Fall is a prime season to divide, conquer, and relocate perennials like chives, which tend to form dense clusters restricting root growth. Many herbs benefit from spring division but common chives, Allium schoenoprasum, and garlic chives, A. tuberosum, are champions of cool weather as long as their roots have space to grow. Well-rooted chives are hardy in USDA zones 3-10.
When divided in fall, chives will begin burgeoning by bunching before the onset of winter. You will be able to use this versatile ornamental edible all year long. Moreover, common chives divided in early fall will still furnish beautiful lavender or pink flowers in spring.
Consider the placement for newly propagated divisions. Will they be transplanted into ground-level beds, raised beds, outdoor containers, or indoor windowsill pots? How many transplants will you share with friends, neighbors, or community gardens?
Chives prefer six hours of sunlight per day in rich and well-drained soil with a pH of between 6.0 and 7.0. Amend chive beds with a balanced fertilizer like 20-20-20. Container grown plants require more frequent fertilization. Many herb growers recommend fish emulsion or compost tea for container herbs. Dry chemical fertilizers should not be used on container grown herbs since they can burn the roots.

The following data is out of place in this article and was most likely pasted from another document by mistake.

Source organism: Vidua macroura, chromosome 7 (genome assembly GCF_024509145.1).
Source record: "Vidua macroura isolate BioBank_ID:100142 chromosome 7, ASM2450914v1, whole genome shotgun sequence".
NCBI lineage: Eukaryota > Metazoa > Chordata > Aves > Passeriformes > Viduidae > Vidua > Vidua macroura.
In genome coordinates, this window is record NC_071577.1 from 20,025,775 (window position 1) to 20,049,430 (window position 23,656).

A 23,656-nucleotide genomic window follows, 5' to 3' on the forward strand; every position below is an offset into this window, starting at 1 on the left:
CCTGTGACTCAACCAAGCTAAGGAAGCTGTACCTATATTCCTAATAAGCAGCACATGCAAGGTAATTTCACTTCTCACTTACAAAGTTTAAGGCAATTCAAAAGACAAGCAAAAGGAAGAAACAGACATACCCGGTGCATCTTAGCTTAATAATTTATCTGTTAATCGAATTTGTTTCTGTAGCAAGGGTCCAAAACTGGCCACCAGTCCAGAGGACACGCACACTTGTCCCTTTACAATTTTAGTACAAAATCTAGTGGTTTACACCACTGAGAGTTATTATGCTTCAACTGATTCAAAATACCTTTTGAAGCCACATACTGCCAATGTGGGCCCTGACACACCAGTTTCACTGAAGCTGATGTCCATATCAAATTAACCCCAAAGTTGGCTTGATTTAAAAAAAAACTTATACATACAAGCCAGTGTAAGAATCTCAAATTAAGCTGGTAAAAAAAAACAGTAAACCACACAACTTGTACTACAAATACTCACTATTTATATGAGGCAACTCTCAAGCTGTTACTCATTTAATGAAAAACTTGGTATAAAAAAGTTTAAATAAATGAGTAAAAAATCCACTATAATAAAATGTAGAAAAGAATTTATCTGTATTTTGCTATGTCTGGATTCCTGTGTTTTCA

Sprinkle chive plants with water several hours prior to dividing in order to have plants standing tall and to ease the separation of the bulbous roots.
Use scissors to give your chives a flat top by snipping off the green grass-like leaves to a 4-inch length. Save the clippings by freezing them. Chives cannot be dried but they remain freshly flavorful when frozen.
To remove crowded container grown chives, roll the container on its side and tap around the side of the container until the clump loosens. Rootbound container chive clumps may need cutting apart with a utility knife.
To remove chives from beds loosen the soil around the clump with a spade or digging fork and lift up and out.
To initiate the separation of a tightly packed clump drop the clump on its side from knee height. Grab bouquets of five plants just below the soil and gently tear them away from the mother clump. Counting bulbous roots is a way to determine the number of plants you have in each transplant bouquet.
Instantly replant the divided bouquets ½ inch deeper than their original depth and 4-6 inches apart. Water once again.
Within a week or two, the chives should produce new growth, a good sign the roots have adapted and anchored to their new location.
Plan to dig, divide, conquer and reset chive clumps every two to three years for maximum productivity and longevity.
With the endless passion for organic living, I - Ann Sanders has come up with the idea of creating A Green Hand. Being the founder and editor of A Green Hand, my goal is to provide everyone with a wide range of tips about healthy lifestyle with multiform categories including gardening, health & beauty, food recipe,...